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Am J Crit Care ; 31(4): 324-328, 2022 Jul 01.
Article in English | MEDLINE | ID: covidwho-1924393


Intensive care unit follow-up clinics are becoming an increasingly widespread intervention to facilitate the physical, cognitive, psychiatric, and social rehabilitation of survivors of critical illness who have post-intensive care syndrome. Developing and sustaining intensive care unit follow-up clinics can pose significant challenges, and clinics need to be tailored to the physical, personnel, and financial resources available at a given institution. Although no standard recipe guarantees a successful intensive care unit aftercare program, emerging clinics will need to address a common set of hurdles, including securing an adequate space; assembling an invested, multidisciplinary staff; procuring the necessary financial, information technology, and physical stuff; using the proper screening tools to identify patients most likely to benefit and to accurately identify disabilities during the visit; and selling it to colleagues, hospital administrators, and the community at large.

Critical Illness , Intensive Care Units , Aftercare , Critical Care/psychology , Critical Illness/psychology , Follow-Up Studies , Humans , Survivors/psychology
Respir Care ; 66(12): 1885-1891, 2021 Dec.
Article in English | MEDLINE | ID: covidwho-1551714


Post-intensive care syndrome is an increasingly recognized complication of critical illness, with patients reporting new problems in physical, mental health and/or psychosocial, and cognitive function for months to years after their acute illness. As a way of diagnosing and treating post-intensive care syndrome, many centers around the world have established ICU recovery clinics, which take a multidisciplinary approach to care after the ICU. Dyspnea and pulmonary dysfunction are frequently encountered concerns in the post-ICU population. Despite this, few ICU recovery clinics have described how respiratory therapists (RTs) can contribute to treating these symptoms. We reviewed the literature with regard to the roles of an RT in post-ICU follow-up, described our institutional experiences with having RTs as part of our ICU recovery clinics, and identified additional ways that RTs might contribute to a post-intensive care syndrome diagnosis and treatment. Although RTs can provide invaluable experience and contributions to an ICU recovery clinic, there are few articles in the published literature on the ways in which this can be accomplished. We, therefore, provide analogies to other multidisciplinary clinic models as well as our own experiences. Future studies should focus on examining the impact of respiratory therapy diagnostic testing and interventions in the ICU recovery clinic on both patient and provider outcomes.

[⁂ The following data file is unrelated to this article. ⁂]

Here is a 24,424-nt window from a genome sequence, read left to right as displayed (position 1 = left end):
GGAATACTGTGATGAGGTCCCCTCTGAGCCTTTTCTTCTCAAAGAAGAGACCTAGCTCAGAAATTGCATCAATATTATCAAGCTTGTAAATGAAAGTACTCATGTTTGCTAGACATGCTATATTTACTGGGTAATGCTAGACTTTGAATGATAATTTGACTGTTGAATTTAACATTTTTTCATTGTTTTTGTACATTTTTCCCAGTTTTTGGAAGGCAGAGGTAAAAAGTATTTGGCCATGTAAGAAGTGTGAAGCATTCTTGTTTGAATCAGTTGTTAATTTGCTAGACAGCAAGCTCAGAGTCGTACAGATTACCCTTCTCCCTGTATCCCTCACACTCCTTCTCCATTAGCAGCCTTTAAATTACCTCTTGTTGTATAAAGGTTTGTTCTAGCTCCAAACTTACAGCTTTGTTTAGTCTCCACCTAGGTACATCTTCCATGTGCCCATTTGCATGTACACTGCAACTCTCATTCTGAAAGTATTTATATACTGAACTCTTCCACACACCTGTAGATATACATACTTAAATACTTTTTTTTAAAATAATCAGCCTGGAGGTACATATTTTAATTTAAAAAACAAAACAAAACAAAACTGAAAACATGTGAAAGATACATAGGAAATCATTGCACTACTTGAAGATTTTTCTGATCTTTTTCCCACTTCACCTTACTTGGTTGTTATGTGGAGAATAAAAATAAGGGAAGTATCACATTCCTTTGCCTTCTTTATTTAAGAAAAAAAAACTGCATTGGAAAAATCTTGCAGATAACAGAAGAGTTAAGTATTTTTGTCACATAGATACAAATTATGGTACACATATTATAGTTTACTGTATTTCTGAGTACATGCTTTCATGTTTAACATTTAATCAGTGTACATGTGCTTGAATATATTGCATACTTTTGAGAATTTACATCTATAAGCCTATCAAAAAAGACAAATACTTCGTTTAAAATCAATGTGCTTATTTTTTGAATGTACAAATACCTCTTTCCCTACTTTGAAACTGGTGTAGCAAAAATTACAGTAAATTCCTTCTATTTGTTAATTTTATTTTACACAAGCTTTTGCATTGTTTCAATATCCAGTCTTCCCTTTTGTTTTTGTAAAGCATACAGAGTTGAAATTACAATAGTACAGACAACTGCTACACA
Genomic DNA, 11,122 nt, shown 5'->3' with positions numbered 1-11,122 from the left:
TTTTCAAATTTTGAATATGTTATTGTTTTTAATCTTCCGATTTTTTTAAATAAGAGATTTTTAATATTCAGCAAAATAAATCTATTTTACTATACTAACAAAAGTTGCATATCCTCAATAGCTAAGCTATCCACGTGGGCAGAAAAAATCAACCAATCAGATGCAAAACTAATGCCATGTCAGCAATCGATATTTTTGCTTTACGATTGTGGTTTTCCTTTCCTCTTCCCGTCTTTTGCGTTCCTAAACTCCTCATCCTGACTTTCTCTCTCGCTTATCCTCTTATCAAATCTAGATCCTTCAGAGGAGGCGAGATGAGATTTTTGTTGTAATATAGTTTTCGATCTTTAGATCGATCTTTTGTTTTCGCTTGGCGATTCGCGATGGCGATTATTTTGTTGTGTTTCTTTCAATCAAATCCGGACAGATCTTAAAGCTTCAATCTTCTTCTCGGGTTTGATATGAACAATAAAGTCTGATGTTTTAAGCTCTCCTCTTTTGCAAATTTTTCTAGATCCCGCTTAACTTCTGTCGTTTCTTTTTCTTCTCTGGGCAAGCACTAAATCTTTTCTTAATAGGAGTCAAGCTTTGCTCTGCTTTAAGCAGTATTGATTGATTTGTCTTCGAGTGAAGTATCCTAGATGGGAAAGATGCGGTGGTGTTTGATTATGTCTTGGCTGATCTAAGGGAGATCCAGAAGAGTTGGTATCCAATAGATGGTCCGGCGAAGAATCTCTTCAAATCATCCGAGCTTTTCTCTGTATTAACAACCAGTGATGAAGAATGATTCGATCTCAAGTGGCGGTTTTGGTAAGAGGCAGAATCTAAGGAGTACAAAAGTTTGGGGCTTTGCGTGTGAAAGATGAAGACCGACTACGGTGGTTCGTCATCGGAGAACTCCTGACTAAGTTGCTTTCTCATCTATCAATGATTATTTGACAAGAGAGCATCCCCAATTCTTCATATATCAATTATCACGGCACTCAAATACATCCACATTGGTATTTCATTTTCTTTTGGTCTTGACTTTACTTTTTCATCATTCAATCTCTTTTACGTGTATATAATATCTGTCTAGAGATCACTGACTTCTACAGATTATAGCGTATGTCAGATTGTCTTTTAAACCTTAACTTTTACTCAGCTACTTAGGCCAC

Critical Care , Intensive Care Units , Critical Illness , Humans , Mental Health